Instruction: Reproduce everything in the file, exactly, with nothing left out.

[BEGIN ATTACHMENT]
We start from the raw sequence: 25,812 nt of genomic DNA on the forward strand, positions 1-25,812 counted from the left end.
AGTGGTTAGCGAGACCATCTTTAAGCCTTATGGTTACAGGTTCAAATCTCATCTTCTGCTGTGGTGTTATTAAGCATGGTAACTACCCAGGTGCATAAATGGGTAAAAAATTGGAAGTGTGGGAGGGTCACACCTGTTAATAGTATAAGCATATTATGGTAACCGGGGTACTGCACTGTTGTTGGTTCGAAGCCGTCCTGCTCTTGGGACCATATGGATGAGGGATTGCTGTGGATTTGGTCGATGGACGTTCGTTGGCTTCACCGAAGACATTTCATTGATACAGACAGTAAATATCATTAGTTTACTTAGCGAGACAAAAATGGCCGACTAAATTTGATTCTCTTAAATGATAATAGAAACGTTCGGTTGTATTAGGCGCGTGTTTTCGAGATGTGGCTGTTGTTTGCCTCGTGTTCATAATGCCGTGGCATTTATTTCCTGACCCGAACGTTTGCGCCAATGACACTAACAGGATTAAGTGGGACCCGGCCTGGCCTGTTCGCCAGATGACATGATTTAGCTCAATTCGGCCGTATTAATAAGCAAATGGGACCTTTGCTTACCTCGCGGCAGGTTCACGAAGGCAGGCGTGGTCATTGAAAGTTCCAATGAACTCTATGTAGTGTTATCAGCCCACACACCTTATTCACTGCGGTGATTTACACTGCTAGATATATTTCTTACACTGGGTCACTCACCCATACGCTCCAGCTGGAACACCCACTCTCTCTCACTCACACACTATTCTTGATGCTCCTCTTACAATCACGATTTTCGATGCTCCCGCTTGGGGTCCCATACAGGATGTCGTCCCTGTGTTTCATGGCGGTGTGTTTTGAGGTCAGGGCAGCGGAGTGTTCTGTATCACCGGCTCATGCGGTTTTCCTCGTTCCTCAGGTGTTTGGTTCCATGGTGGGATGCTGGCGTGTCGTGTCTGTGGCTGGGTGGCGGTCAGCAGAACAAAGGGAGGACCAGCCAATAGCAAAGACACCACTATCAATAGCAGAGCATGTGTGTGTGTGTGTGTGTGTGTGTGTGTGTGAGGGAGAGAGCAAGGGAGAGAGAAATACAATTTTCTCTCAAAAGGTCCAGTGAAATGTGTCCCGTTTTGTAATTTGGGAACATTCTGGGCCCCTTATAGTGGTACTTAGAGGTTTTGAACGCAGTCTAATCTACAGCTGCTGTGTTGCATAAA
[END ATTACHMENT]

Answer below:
We start from the raw sequence: 25,812 nt of genomic DNA on the forward strand, positions 1-25,812 counted from the left end.
AGTGGTTAGCGAGACCATCTTTAAGCCTTATGGTTACAGGTTCAAATCTCATCTTCTGCTGTGGTGTTATTAAGCATGGTAACTACCCAGGTGCATAAATGGGTAAAAAATTGGAAGTGTGGGAGGGTCACACCTGTTAATAGTATAAGCATATTATGGTAACCGGGGTACTGCACTGTTGTTGGTTCGAAGCCGTCCTGCTCTTGGGACCATATGGATGAGGGATTGCTGTGGATTTGGTCGATGGACGTTCGTTGGCTTCACCGAAGACATTTCATTGATACAGACAGTAAATATCATTAGTTTACTTAGCGAGACAAAAATGGCCGACTAAATTTGATTCTCTTAAATGATAATAGAAACGTTCGGTTGTATTAGGCGCGTGTTTTCGAGATGTGGCTGTTGTTTGCCTCGTGTTCATAATGCCGTGGCATTTATTTCCTGACCCGAACGTTTGCGCCAATGACACTAACAGGATTAAGTGGGACCCGGCCTGGCCTGTTCGCCAGATGACATGATTTAGCTCAATTCGGCCGTATTAATAAGCAAATGGGACCTTTGCTTACCTCGCGGCAGGTTCACGAAGGCAGGCGTGGTCATTGAAAGTTCCAATGAACTCTATGTAGTGTTATCAGCCCACACACCTTATTCACTGCGGTGATTTACACTGCTAGATATATTTCTTACACTGGGTCACTCACCCATACGCTCCAGCTGGAACACCCACTCTCTCTCACTCACACACTATTCTTGATGCTCCTCTTACAATCACGATTTTCGATGCTCCCGCTTGGGGTCCCATACAGGATGTCGTCCCTGTGTTTCATGGCGGTGTGTTTTGAGGTCAGGGCAGCGGAGTGTTCTGTATCACCGGCTCATGCGGTTTTCCTCGTTCCTCAGGTGTTTGGTTCCATGGTGGGATGCTGGCGTGTCGTGTCTGTGGCTGGGTGGCGGTCAGCAGAACAAAGGGAGGACCAGCCAATAGCAAAGACACCACTATCAATAGCAGAGCATGTGTGTGTGTGTGTGTGTGTGTGTGTGTGTGAGGGAGAGAGCAAGGGAGAGAGAAATACAATTTTCTCTCAAAAGGTCCAGTGAAATGTGTCCCGTTTTGTAATTTGGGAACATTCTGGGCCCCTTATAGTGGTACTTAGAGGTTTTGAACGCAGTCTAATCTACAGCTGCTGTGTTGCATAAA